Q I have a small business in my home; I also have three young children. While it may seem to many that working from home is a perfect balance for the work-life issue, I find it to be much harder than it seems. What are the best recommendations for keeping a work-life balance without having it seem as if you're working around the clock?
CAMI ZIMMER, EXECUTIVE DIRECTOR, PPI
A Working from home with small children seems like the ultimate in work-life balance only to those who haven't tried it!
There are as many answers to your question as there are people working from home. Some people swear by "normal work hours" whereas others blend work activities throughout the day.
Regardless of overall approach, most people do better when they designate specific work times. One recent work-at-home day for me, for example, was 7 to 9 a.m., 10 to 11 a.m., noon to 3 p.m., and 7 to 11 p.m., for a total of 10 hours that day.
During working time, focus on work with minimal distraction. You may have to re-train yourself and loved ones to honor your work hours on an emergency-only basis. And no dusting or laundry!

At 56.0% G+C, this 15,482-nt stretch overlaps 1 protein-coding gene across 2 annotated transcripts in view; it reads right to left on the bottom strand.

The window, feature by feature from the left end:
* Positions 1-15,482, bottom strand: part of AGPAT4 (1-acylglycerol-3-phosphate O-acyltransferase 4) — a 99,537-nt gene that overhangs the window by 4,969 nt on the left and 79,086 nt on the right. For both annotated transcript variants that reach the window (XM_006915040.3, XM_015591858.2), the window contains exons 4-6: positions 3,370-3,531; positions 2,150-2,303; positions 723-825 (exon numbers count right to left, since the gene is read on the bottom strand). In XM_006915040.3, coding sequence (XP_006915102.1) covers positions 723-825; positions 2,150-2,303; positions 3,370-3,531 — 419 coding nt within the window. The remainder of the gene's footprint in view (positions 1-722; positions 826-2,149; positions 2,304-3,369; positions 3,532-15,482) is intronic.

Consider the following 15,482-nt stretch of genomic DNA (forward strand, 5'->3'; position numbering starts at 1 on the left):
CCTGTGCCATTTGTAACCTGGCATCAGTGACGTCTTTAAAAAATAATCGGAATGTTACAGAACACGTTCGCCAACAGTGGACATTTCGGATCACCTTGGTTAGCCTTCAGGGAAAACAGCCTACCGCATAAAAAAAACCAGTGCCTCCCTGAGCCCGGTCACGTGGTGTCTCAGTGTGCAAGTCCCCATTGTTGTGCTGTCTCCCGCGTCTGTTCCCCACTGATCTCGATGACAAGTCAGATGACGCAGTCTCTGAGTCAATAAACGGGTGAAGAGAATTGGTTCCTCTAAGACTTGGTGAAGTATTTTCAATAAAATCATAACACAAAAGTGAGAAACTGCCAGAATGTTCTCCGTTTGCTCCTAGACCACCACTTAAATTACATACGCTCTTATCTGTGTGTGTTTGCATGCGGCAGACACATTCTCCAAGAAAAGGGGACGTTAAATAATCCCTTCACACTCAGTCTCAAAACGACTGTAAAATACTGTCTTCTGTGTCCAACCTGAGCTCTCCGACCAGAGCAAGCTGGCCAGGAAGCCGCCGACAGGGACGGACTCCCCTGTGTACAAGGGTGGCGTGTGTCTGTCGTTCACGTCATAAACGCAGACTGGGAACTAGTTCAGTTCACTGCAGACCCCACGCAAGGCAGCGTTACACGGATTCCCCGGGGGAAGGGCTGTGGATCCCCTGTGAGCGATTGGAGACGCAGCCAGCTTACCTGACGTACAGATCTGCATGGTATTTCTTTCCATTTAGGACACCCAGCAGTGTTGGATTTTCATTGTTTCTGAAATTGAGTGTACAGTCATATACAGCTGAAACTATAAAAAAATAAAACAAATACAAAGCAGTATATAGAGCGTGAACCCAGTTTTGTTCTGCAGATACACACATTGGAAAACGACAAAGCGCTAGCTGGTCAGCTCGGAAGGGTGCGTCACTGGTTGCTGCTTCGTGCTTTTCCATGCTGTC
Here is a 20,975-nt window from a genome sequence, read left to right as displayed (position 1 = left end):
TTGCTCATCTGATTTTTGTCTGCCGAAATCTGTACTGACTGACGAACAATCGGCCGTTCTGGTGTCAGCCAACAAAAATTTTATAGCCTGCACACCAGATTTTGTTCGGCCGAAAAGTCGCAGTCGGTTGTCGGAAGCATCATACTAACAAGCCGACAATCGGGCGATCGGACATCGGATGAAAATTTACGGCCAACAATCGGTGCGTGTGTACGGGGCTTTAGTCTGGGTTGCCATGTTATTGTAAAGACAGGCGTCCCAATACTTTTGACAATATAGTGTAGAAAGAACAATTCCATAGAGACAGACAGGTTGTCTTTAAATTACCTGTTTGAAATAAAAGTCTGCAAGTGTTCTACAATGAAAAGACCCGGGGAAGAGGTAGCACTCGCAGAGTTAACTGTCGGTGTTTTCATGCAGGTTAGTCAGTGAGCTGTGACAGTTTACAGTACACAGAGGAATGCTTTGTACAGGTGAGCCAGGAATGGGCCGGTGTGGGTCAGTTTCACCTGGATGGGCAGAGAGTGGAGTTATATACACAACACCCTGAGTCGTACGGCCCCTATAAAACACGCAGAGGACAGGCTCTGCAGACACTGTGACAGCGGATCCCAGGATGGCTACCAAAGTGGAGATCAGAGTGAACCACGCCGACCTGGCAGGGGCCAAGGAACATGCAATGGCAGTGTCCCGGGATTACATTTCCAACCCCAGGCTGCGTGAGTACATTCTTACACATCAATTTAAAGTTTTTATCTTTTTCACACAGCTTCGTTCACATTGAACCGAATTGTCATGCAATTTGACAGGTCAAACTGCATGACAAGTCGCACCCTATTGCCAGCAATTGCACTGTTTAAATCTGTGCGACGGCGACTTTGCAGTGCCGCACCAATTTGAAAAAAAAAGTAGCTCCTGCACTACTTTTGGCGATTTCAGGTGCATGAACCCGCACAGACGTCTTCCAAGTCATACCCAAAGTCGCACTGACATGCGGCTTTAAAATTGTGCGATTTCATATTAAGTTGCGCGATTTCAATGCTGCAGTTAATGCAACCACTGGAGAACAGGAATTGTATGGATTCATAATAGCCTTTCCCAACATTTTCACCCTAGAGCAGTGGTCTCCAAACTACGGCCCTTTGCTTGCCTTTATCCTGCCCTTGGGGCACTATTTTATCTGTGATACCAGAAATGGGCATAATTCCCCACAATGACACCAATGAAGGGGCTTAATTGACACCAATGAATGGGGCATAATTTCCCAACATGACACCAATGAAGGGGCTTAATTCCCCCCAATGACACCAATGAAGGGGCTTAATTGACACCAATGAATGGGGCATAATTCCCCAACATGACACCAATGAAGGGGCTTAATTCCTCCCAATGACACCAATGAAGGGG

Similarly, during your off hours, don't "sneak a peek" at your work e-mails, or you will feel as if you're never off-duty.
In your case, this will require some form of child care, whether it's paid or unpaid, at home or elsewhere, provided by your partner, a child care professional, or another friend or relative, during your work hours.
Of course, there will be occasional intrusions from one domain to the other, just as there are for those not working from home. What works for you will depend on your preferences, needs, personality, values, workspace and business.
Research has shown that flexibility and support are important factors in successfully managing the work-family balancing act.
The more of each you have in each domain, the easier it will be to manage, and the more you will find yourself fully enjoying and thriving in each domain.
PROFESSOR OF MANAGEMENT,
UNIVERSITY OF ST. THOMAS
OPUS COLLEGE OF BUSINESS